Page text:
Nea Community Learning Center


Charter School
operated by Community Learning Center Schools
500 students
1900 Third Street Alameda, CA 94501
Editors' Notes: 

Parent Q&A

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  • Feedback on Nea CLC (Lower Village)

    (2 replies)

    I'm looking at sending my kids to Nea Community Learning Center next year for Kindergarten and 3rd grade. So I'm seeking recent feedback on the school in general, and particularly on the following questions:

    Where do most of the families who attend Nea live? Are they mostly neighborhood families, or do they come from farther away? (Theoretically, the school is open to anyone in Alameda County, and we live in Oakland.)

    Does the school really walk the walk in terms of project based learning? I have been visiting a ton of private schools this fall that tout their "project-based" models, but then when I show up and observe what's going on, it looks like having young students engaged in big projects is not actually a day-to-day activity - more like something they do only sometimes. What is the day-to-day like at Nea?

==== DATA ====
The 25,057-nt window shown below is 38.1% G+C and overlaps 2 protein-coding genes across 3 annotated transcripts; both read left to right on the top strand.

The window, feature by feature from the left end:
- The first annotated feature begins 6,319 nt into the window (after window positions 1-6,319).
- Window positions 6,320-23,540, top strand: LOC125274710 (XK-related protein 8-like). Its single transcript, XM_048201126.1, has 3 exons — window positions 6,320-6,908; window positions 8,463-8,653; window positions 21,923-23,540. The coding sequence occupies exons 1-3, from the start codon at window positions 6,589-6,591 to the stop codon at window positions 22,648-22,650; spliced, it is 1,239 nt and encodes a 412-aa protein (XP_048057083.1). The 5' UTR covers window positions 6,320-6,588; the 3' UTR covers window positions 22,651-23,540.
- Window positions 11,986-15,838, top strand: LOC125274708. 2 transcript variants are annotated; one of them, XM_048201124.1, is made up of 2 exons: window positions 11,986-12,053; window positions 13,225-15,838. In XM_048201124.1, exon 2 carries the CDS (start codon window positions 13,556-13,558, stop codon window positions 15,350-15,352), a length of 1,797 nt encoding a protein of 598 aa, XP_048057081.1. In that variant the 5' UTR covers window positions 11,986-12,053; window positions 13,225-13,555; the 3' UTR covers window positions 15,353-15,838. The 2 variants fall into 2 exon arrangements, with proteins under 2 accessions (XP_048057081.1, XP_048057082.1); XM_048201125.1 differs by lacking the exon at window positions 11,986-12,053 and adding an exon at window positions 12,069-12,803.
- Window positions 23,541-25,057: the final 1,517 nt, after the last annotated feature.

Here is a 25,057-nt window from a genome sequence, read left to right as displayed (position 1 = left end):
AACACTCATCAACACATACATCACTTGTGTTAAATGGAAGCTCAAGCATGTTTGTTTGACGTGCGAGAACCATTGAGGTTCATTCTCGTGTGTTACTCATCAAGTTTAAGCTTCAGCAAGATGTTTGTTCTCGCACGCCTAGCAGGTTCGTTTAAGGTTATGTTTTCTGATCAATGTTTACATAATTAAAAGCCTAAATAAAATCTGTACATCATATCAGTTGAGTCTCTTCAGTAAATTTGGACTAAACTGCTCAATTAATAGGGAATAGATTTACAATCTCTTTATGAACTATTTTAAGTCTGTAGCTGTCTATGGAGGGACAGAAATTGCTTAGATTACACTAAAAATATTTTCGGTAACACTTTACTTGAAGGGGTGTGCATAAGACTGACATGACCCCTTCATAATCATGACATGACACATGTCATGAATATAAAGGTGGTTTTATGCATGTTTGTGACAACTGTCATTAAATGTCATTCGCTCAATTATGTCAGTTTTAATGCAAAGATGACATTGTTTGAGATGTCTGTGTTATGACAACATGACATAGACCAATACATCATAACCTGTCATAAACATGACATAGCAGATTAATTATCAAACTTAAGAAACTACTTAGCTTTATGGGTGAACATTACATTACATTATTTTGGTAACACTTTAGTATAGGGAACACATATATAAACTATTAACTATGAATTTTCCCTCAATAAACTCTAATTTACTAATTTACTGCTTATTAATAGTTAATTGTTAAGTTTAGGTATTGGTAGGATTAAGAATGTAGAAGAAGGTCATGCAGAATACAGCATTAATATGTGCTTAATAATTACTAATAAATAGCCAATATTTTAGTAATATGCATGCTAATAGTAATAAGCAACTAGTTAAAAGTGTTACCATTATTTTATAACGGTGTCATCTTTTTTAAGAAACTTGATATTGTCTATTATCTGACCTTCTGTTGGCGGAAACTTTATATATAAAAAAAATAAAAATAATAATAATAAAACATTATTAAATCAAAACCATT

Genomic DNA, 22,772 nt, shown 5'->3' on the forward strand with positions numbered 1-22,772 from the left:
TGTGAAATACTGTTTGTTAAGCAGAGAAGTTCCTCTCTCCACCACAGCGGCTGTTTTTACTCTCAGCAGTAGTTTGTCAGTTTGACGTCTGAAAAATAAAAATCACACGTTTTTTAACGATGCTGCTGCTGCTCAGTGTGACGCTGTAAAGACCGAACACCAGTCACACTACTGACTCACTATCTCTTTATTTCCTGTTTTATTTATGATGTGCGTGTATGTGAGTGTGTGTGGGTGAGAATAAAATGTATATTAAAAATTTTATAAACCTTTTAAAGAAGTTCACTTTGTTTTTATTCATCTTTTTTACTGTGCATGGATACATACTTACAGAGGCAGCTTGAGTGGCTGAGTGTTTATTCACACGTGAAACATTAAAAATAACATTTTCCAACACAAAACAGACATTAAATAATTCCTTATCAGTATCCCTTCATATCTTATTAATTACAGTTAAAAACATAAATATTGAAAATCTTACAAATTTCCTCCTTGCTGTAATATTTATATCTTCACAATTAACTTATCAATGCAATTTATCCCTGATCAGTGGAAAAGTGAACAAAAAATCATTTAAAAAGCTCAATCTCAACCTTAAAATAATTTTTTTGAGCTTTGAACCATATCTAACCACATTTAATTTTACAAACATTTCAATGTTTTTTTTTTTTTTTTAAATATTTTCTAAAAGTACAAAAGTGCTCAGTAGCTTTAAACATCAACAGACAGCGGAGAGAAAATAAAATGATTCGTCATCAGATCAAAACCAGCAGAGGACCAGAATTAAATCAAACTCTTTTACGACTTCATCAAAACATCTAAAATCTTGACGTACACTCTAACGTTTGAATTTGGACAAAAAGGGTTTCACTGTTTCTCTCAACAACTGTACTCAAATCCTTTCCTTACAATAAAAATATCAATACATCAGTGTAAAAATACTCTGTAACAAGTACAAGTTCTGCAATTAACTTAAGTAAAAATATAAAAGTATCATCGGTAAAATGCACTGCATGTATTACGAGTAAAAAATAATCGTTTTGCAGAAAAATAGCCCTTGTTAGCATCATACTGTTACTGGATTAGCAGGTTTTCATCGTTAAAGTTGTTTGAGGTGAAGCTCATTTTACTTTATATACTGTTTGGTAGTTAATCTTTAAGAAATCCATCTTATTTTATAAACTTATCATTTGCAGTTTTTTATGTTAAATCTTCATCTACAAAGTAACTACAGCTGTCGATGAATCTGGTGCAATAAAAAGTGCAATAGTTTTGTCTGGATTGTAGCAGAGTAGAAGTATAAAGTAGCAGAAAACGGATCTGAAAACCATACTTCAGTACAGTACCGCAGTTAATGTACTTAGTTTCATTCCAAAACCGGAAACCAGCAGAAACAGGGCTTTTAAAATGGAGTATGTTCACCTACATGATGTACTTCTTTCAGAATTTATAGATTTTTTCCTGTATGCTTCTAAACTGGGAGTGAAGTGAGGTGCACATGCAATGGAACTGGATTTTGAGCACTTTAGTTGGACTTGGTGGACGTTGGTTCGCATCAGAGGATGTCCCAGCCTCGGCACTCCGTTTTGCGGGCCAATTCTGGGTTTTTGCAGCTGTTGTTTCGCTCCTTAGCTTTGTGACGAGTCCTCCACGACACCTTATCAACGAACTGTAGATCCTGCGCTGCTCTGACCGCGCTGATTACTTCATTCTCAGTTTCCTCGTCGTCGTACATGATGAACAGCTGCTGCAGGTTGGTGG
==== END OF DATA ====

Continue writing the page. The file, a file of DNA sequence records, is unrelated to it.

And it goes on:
Online reviews suggest that the school has a problem with a high rate of teacher turnover. Any comments on that? Does that apply to the lower village or just the upper village?

    Any other pros and cons of the school you want to share would be most appreciated! Thanks!

    Hello, You will have much better responses if you post your question to the Alameda Parents Network, which has 6000+ members ( I find that BPN does not get good responses about Alameda schools. I can't really answer your questions other than that I know that NEA draws from many areas. I live on the East End of Alameda (opposite side of town from NEA) and we know a few families who have sent their kids there as an alternative to their neighborhood schools. If you send me an email with your address, I can connect you with my friends who have kids there.

    I'm glad you're taking a look at Nea! It has a lot to offer. As the parent of 2 kids in the lower village at Nea, I hope I can help answer your questions. We have also attended our neighborhood public school, so I have that to compare to. First, most Nea families live in Alameda, but there are certainly families from Oakland (and even Pleasanton and Fremont). If you do not live in Alameda, there is a good chance you will not get in initially, but be offered a spot off the waitlist at some point, perhaps during the first few weeks of school. After the school year has started, the majority of waitlisted people will not move their kids from other schools, and this seems to be when out-of-district kids tend to get in. You should be prepared for this possibility if you really want your kids to attend.